When they got back from location to reshoot the studio scenes, Joe Schenck set up an appointment with Gloria to ask her what she was going to do about being over budget. She knew that Schenck could get more money for her but she didn’t like how she was made to feel a failure. So she told her production manager and Thomas Alan Moore of Guaranty Trust in New York who was an officer of her company to put her farm in Croton-on-Hudson on the market to raise the capital.
Once the picture was finished the Hays office hired lip readers to scrutinize every frame of film. Although they didn’t mind that it rained in the film, they minded the word “rain” appearing in any title and asked that it be changed or deleted. They also asked that Davidson’s name be changed, but that request was ignored.
On November 10th, 1927 there was a sneak-preview in San Bernardino, California of the completed film. She asked that white cards be handed out so that the audience could write down their opinions. After reading them, Gloria realized that the great majority liked the film and she felt she had a triumph on her hands. She did and was nominated for an Academy Award for Best Actress but lost out to Janet Gaynor in Seventh Heaven. George Barnes was also nominated for Best Cinematography but lost out to Charles Rosher and Karl Struss for Sunrise.
My last comment on Sadie Thompson is that when she wrote her biography, Gloria Swanson always hoped that the missing final reel would be found before she died. However, only the one surviving print, missing this footage, was ever found so stills and titles were used to help complete the story.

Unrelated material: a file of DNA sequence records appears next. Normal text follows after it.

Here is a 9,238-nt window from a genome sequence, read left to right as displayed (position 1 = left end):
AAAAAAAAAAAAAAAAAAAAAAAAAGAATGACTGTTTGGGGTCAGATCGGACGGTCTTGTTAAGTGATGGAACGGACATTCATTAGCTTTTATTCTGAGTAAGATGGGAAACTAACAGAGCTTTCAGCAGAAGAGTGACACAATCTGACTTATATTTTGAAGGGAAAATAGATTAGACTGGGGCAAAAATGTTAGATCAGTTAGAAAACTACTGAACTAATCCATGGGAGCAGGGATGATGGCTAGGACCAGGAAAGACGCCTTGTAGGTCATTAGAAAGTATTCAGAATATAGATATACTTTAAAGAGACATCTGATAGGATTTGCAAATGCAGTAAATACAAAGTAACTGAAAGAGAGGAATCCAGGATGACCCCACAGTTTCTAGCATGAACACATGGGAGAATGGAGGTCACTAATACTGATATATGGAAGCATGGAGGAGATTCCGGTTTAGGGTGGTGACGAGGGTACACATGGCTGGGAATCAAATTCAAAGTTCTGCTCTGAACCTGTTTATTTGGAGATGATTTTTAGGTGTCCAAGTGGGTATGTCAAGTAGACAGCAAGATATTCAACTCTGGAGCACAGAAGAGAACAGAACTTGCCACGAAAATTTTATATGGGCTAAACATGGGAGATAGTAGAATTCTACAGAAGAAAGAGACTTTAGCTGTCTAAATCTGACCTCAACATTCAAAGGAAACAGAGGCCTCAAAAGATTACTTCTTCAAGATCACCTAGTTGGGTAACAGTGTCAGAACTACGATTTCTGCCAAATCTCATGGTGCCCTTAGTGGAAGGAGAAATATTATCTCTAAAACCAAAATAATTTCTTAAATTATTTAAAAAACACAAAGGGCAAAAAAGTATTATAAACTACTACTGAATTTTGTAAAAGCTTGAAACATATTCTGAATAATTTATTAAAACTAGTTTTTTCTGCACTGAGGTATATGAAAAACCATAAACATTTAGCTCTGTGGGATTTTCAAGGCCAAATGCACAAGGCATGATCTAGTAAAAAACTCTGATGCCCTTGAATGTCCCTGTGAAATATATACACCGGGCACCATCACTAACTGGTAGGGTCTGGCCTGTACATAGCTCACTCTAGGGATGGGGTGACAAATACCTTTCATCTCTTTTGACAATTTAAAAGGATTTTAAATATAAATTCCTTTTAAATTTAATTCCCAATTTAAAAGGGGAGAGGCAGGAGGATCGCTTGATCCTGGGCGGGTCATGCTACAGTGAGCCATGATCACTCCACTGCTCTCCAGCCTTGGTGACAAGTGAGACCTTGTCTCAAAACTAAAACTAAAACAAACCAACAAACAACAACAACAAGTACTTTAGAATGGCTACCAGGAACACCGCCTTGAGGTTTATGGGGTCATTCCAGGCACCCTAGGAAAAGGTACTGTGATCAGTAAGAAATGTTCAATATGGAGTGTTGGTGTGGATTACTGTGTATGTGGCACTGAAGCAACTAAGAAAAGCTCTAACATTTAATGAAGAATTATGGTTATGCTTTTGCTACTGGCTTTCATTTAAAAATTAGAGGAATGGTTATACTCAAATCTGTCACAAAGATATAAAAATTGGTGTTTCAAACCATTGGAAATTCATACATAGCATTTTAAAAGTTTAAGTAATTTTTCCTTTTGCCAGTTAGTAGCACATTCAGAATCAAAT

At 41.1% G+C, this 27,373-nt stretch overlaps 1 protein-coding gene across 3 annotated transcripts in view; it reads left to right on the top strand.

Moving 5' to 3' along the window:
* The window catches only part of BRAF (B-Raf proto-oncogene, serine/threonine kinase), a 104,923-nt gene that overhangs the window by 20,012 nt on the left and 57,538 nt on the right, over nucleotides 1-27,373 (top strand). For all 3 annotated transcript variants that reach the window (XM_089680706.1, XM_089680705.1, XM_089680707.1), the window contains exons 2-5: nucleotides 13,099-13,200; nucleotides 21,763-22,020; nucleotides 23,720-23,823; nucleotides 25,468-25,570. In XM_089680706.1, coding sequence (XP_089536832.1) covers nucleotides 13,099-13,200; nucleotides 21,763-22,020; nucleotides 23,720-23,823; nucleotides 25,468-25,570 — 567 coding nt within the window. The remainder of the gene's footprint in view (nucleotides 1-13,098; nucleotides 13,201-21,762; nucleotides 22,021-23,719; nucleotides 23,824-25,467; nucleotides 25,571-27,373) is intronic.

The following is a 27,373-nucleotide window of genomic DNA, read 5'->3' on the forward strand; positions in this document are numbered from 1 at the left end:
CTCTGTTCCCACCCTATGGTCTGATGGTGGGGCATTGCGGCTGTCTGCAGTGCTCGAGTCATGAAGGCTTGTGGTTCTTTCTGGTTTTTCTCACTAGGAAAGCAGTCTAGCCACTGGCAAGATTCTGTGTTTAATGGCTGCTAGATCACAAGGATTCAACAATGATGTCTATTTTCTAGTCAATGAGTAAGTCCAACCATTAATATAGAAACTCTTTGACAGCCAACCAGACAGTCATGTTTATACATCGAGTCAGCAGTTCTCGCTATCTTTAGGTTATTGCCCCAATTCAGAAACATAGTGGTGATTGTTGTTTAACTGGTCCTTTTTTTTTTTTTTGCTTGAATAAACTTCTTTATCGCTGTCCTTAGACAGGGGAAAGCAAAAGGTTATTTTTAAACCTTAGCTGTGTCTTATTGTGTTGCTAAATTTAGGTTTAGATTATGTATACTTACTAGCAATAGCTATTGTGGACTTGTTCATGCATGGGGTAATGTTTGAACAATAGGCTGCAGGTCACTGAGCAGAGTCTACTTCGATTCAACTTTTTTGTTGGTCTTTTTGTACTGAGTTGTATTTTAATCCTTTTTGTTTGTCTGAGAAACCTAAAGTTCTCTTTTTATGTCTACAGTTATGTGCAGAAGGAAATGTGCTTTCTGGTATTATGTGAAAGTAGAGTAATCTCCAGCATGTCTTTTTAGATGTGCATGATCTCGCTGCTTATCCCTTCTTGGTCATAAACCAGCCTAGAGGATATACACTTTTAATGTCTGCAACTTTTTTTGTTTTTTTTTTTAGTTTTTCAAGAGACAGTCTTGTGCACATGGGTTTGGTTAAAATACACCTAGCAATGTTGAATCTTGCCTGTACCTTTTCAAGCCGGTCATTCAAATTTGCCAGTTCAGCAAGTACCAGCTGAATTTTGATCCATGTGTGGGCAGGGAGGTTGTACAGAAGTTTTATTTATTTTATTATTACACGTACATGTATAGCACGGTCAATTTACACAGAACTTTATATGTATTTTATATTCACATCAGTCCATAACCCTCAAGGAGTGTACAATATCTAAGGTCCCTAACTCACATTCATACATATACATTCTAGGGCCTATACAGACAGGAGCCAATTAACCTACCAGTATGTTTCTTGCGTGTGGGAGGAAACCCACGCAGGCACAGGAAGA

In pretty much all of the books and articles written about Joan Crawford and her films, it seems the consensus is that her performance in Rain was “lousy”. Of course, I and many others who have seen her in this film have the complete opposite point of view. She was being compared to Jeanne Eagles of the stage and Gloria Swanson of the earlier film and these comparisons would be difficult to live up to at that time.
A number of differences in Gloria and Joan’s life are of interest. They were both 29 and 28 respectively when they played the role of Sadie. Gloria had, by this time, much more experience in the business of “Hollywood”, having started acting in films in 1914 when she was 15. By the time Gloria did Sadie Thompson she was a film producer who ran her own company and had acted in 59 films to date. She only acted in two more silents and then was unable to retain star status when the talkies came. Joan, on the other hand, started out in silent films when she was 20, acting in 22 with Rain being her 10th sound film. It was just the beginning of her career and she would still make 48 more films over the next 38 years.
They were both married at the time they made their respective films, Gloria to her third husband, Henri de la Falaise, a Marquis, and Joan to her second, Douglas Fairbanks Jr., 4 years her junior. At the time, Gloria seemed happy in her marriage, while Joan wasn’t. She was having an affair with Clark Gable, but since both were married, they had to keep it secret especially from Louis B. Mayer, the head of MGM, who never allowed his stars to be publicized in any type of scandal. As an aside, MGM set up a trust fund for Gable which could be broken if his “conduct” (such as the above) caused his employment to be terminated.
Joan was considered for the role because Nicholas Schenck, president of Loew’s Inc., was specifically asked for her on a loan-out basis by his brother Joseph, who was president of UA, which, as you know, produced the Swanson film. Monetarily, this was a very good deal for MGM. UA paid MGM $12,500 when the contract was signed by both studios, and then $3,500 a week for a minimum ten-week period ($35,000). This was Joan’s weekly salary. MGM would also participate in the profits after UA paid the cost of distribution, which was usually around 30% of the gross, and could be up to 50% in Europe, making it very lucrative for both companies.